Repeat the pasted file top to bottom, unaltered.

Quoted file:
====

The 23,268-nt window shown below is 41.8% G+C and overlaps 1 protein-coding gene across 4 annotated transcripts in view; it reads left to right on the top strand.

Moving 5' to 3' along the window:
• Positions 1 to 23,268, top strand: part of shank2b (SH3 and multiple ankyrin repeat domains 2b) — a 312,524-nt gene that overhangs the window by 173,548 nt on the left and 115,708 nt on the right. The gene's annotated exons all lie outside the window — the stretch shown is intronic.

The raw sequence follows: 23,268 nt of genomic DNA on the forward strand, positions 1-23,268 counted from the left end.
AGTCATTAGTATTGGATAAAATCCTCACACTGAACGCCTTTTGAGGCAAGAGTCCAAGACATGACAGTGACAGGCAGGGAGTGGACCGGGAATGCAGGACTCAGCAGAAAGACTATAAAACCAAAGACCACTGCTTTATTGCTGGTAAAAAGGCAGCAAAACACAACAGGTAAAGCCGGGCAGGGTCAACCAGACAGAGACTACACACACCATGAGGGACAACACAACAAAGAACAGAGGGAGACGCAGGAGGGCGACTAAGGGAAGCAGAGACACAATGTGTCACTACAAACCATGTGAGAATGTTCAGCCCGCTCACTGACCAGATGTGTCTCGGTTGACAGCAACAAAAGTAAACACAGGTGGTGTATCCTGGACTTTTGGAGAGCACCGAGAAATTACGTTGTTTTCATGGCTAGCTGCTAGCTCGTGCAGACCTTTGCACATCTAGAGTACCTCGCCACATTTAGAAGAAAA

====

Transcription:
The 23,268-nt window shown below is 41.8% G+C and overlaps 1 protein-coding gene across 4 annotated transcripts in view; it reads left to right on the top strand.

Moving 5' to 3' along the window:
• Positions 1 to 23,268, top strand: part of shank2b (SH3 and multiple ankyrin repeat domains 2b) — a 312,524-nt gene that overhangs the window by 173,548 nt on the left and 115,708 nt on the right. The gene's annotated exons all lie outside the window — the stretch shown is intronic.

The raw sequence follows: 23,268 nt of genomic DNA on the forward strand, positions 1-23,268 counted from the left end.
AGTCATTAGTATTGGATAAAATCCTCACACTGAACGCCTTTTGAGGCAAGAGTCCAAGACATGACAGTGACAGGCAGGGAGTGGACCGGGAATGCAGGACTCAGCAGAAAGACTATAAAACCAAAGACCACTGCTTTATTGCTGGTAAAAAGGCAGCAAAACACAACAGGTAAAGCCGGGCAGGGTCAACCAGACAGAGACTACACACACCATGAGGGACAACACAACAAAGAACAGAGGGAGACGCAGGAGGGCGACTAAGGGAAGCAGAGACACAATGTGTCACTACAAACCATGTGAGAATGTTCAGCCCGCTCACTGACCAGATGTGTCTCGGTTGACAGCAACAAAAGTAAACACAGGTGGTGTATCCTGGACTTTTGGAGAGCACCGAGAAATTACGTTGTTTTCATGGCTAGCTGCTAGCTCGTGCAGACCTTTGCACATCTAGAGTACCTCGCCACATTTAGAAGAAAA